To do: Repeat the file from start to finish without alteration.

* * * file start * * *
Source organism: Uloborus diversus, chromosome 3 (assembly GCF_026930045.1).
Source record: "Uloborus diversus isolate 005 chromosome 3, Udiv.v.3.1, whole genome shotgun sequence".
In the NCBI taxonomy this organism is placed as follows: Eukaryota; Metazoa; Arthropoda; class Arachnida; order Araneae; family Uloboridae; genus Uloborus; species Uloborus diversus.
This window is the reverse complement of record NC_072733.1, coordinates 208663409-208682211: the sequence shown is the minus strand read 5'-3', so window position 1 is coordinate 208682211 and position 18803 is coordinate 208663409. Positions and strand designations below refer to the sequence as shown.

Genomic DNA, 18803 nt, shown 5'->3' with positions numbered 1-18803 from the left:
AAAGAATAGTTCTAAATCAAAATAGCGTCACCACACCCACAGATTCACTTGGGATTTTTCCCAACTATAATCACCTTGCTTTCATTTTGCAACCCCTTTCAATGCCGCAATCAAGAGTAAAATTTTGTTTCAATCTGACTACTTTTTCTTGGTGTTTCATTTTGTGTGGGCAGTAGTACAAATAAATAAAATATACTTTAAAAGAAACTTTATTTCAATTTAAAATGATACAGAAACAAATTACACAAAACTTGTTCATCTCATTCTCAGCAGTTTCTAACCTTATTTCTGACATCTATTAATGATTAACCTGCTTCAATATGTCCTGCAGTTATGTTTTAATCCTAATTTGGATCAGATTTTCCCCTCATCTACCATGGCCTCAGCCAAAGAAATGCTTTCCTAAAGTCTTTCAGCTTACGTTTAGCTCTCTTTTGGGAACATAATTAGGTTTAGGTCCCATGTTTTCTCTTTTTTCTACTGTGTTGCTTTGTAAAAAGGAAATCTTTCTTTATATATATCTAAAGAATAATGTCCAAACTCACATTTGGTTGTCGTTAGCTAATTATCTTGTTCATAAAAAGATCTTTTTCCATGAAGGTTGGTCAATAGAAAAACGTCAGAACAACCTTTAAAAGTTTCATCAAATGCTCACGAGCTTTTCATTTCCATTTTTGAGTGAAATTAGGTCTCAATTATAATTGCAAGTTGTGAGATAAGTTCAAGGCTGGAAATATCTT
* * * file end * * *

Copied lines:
Source organism: Uloborus diversus, chromosome 3 (assembly GCF_026930045.1).
Source record: "Uloborus diversus isolate 005 chromosome 3, Udiv.v.3.1, whole genome shotgun sequence".
In the NCBI taxonomy this organism is placed as follows: Eukaryota; Metazoa; Arthropoda; class Arachnida; order Araneae; family Uloboridae; genus Uloborus; species Uloborus diversus.
This window is the reverse complement of record NC_072733.1, coordinates 208663409-208682211: the sequence shown is the minus strand read 5'-3', so window position 1 is coordinate 208682211 and position 18803 is coordinate 208663409. Positions and strand designations below refer to the sequence as shown.

Genomic DNA, 18803 nt, shown 5'->3' with positions numbered 1-18803 from the left:
AAAGAATAGTTCTAAATCAAAATAGCGTCACCACACCCACAGATTCACTTGGGATTTTTCCCAACTATAATCACCTTGCTTTCATTTTGCAACCCCTTTCAATGCCGCAATCAAGAGTAAAATTTTGTTTCAATCTGACTACTTTTTCTTGGTGTTTCATTTTGTGTGGGCAGTAGTACAAATAAATAAAATATACTTTAAAAGAAACTTTATTTCAATTTAAAATGATACAGAAACAAATTACACAAAACTTGTTCATCTCATTCTCAGCAGTTTCTAACCTTATTTCTGACATCTATTAATGATTAACCTGCTTCAATATGTCCTGCAGTTATGTTTTAATCCTAATTTGGATCAGATTTTCCCCTCATCTACCATGGCCTCAGCCAAAGAAATGCTTTCCTAAAGTCTTTCAGCTTACGTTTAGCTCTCTTTTGGGAACATAATTAGGTTTAGGTCCCATGTTTTCTCTTTTTTCTACTGTGTTGCTTTGTAAAAAGGAAATCTTTCTTTATATATATCTAAAGAATAATGTCCAAACTCACATTTGGTTGTCGTTAGCTAATTATCTTGTTCATAAAAAGATCTTTTTCCATGAAGGTTGGTCAATAGAAAAACGTCAGAACAACCTTTAAAAGTTTCATCAAATGCTCACGAGCTTTTCATTTCCATTTTTGAGTGAAATTAGGTCTCAATTATAATTGCAAGTTGTGAGATAAGTTCAAGGCTGGAAATATCTT